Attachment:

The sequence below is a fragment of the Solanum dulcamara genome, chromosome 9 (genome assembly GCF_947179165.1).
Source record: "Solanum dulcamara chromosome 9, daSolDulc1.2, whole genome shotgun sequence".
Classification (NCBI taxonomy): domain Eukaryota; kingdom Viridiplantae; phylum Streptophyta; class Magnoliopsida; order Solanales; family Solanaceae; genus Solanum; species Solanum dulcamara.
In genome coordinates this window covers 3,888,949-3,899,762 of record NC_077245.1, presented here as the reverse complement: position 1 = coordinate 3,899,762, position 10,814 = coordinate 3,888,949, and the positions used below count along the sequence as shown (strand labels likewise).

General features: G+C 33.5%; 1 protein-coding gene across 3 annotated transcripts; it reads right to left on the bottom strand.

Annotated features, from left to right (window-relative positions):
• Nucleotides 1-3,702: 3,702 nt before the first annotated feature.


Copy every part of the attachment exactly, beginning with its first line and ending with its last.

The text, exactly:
The sequence below is a fragment of the Solanum dulcamara genome, chromosome 9 (genome assembly GCF_947179165.1).
Source record: "Solanum dulcamara chromosome 9, daSolDulc1.2, whole genome shotgun sequence".
Classification (NCBI taxonomy): domain Eukaryota; kingdom Viridiplantae; phylum Streptophyta; class Magnoliopsida; order Solanales; family Solanaceae; genus Solanum; species Solanum dulcamara.
In genome coordinates this window covers 3,888,949-3,899,762 of record NC_077245.1, presented here as the reverse complement: position 1 = coordinate 3,899,762, position 10,814 = coordinate 3,888,949, and the positions used below count along the sequence as shown (strand labels likewise).

General features: G+C 33.5%; 1 protein-coding gene across 3 annotated transcripts; it reads right to left on the bottom strand.

Annotated features, from left to right (window-relative positions):
• Nucleotides 1-3,702: 3,702 nt before the first annotated feature.